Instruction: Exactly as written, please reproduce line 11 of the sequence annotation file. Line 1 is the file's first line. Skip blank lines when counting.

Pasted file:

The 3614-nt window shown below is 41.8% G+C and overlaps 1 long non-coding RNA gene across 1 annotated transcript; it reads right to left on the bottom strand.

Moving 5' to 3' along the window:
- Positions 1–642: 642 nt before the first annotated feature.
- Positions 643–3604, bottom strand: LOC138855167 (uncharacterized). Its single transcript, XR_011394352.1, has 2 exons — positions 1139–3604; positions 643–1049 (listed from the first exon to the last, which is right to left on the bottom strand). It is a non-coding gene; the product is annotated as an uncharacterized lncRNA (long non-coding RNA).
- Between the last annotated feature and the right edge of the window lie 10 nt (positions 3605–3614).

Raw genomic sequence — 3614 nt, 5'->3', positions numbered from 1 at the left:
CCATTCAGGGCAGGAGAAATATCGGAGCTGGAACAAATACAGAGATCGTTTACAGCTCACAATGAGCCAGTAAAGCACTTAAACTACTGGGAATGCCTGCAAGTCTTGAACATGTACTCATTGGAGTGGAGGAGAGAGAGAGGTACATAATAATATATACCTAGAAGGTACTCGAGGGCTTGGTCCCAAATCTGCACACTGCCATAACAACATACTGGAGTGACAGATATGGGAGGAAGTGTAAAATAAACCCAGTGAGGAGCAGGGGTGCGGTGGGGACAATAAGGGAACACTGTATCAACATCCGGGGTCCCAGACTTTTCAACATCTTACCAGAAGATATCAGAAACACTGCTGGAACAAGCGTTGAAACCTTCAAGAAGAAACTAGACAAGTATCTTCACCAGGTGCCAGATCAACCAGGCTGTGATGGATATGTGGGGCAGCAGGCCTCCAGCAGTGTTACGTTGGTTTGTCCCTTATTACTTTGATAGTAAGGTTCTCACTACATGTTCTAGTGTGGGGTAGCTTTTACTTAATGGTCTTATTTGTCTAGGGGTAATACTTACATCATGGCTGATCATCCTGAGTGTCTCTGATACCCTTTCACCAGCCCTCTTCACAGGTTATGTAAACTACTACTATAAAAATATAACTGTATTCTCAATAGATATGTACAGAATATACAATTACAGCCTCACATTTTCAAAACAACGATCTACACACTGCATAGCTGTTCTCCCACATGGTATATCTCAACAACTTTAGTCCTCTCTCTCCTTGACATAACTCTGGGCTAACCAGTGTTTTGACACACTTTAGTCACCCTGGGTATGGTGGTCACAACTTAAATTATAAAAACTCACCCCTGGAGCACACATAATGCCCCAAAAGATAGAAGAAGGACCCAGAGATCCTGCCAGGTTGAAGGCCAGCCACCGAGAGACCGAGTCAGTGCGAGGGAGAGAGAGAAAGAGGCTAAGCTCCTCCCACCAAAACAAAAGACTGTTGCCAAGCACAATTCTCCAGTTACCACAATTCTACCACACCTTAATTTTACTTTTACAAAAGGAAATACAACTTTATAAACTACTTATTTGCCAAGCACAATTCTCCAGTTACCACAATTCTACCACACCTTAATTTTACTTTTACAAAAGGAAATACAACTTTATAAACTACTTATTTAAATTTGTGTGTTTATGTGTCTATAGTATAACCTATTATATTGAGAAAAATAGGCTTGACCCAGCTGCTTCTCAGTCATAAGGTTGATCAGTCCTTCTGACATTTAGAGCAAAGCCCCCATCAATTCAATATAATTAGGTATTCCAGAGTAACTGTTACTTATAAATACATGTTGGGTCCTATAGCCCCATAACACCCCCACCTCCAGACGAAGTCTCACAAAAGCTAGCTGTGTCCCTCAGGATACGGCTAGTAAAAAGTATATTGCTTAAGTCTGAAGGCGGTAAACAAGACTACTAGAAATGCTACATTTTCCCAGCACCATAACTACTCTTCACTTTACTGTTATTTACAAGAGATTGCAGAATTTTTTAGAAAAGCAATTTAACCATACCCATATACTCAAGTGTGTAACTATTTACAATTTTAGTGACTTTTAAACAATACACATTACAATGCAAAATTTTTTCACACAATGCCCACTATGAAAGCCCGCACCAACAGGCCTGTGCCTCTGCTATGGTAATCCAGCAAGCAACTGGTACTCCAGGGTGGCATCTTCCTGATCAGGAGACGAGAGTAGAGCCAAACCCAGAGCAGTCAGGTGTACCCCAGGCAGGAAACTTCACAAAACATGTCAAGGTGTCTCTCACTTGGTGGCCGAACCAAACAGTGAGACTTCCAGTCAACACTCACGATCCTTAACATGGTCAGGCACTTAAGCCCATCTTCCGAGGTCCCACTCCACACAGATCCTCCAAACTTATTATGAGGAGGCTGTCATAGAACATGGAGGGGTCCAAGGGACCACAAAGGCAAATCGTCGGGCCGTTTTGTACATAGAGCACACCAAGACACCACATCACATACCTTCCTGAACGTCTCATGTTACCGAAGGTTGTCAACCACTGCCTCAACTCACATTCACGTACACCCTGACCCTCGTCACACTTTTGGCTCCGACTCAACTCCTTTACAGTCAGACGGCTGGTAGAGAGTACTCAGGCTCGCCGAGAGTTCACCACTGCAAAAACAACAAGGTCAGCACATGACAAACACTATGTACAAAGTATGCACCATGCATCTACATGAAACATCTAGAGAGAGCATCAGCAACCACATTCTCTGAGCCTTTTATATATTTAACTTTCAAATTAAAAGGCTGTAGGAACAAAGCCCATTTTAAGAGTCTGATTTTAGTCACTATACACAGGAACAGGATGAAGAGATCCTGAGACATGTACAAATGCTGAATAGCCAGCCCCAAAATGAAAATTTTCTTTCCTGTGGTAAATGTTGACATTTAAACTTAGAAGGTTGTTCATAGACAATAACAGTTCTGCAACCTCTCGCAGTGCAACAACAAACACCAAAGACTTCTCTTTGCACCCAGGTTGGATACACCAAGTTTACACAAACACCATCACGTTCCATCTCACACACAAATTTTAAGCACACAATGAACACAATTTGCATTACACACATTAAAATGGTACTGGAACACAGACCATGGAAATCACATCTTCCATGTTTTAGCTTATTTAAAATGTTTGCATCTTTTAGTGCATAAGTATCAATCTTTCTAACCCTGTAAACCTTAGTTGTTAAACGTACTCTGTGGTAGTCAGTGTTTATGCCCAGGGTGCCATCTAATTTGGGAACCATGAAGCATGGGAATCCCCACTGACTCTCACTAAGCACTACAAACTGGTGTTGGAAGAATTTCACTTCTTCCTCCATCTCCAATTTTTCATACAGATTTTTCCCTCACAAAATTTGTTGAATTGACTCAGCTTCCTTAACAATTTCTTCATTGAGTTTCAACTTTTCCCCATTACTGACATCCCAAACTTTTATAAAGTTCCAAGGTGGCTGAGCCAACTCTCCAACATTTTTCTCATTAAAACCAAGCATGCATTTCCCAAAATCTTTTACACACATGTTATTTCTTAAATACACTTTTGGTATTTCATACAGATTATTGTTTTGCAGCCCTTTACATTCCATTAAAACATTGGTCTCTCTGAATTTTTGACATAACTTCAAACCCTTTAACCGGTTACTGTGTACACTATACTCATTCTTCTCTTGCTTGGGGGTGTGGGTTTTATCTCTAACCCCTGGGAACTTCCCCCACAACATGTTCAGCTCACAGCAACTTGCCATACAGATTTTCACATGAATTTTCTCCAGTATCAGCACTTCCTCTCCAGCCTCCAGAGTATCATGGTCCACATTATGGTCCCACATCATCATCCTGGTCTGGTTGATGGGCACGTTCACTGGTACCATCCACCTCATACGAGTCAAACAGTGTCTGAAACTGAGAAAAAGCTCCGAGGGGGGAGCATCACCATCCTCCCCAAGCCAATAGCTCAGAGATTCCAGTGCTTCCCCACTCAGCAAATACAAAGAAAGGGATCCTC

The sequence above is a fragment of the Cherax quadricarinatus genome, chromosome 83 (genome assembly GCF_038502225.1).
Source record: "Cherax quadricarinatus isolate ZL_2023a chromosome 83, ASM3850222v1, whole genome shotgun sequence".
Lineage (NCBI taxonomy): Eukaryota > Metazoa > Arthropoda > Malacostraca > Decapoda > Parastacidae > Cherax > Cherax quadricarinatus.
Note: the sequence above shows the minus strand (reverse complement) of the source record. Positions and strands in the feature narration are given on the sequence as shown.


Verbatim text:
Note: the sequence above shows the minus strand (reverse complement) of the source record. Positions and strands in the feature narration are given on the sequence as shown.